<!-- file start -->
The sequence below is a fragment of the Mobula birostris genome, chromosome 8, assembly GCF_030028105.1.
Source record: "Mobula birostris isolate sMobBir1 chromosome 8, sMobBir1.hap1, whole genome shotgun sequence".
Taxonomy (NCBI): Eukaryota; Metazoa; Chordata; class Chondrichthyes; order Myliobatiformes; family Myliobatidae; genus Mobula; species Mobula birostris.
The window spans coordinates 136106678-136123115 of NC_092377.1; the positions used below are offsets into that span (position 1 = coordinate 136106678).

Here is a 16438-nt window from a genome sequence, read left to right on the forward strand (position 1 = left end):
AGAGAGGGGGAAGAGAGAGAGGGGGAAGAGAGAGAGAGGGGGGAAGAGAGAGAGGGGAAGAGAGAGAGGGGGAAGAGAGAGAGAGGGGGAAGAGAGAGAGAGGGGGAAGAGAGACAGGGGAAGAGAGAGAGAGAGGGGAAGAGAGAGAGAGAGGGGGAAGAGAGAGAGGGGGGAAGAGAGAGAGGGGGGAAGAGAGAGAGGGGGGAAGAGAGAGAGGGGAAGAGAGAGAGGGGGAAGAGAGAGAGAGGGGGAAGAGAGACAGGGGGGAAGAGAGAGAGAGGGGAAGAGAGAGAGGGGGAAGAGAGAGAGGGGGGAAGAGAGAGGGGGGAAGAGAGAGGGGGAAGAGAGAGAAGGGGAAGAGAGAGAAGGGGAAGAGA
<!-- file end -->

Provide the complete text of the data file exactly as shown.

The sequence below is a fragment of the Mobula birostris genome, chromosome 8, assembly GCF_030028105.1.
Source record: "Mobula birostris isolate sMobBir1 chromosome 8, sMobBir1.hap1, whole genome shotgun sequence".
Taxonomy (NCBI): Eukaryota; Metazoa; Chordata; class Chondrichthyes; order Myliobatiformes; family Myliobatidae; genus Mobula; species Mobula birostris.
The window spans coordinates 136106678-136123115 of NC_092377.1; the positions used below are offsets into that span (position 1 = coordinate 136106678).

Here is a 16438-nt window from a genome sequence, read left to right on the forward strand (position 1 = left end):
AGAGAGGGGGAAGAGAGAGAGGGGGAAGAGAGAGAGAGGGGGGAAGAGAGAGAGGGGAAGAGAGAGAGGGGGAAGAGAGAGAGAGGGGGAAGAGAGAGAGAGGGGGAAGAGAGACAGGGGAAGAGAGAGAGAGAGGGGAAGAGAGAGAGAGAGGGGGAAGAGAGAGAGGGGGGAAGAGAGAGAGGGGGGAAGAGAGAGAGGGGGGAAGAGAGAGAGGGGAAGAGAGAGAGGGGGAAGAGAGAGAGAGGGGGAAGAGAGACAGGGGGGAAGAGAGAGAGAGGGGAAGAGAGAGAGGGGGAAGAGAGAGAGGGGGGAAGAGAGAGGGGGGAAGAGAGAGGGGGAAGAGAGAGAAGGGGAAGAGAGAGAAGGGGAAGAGA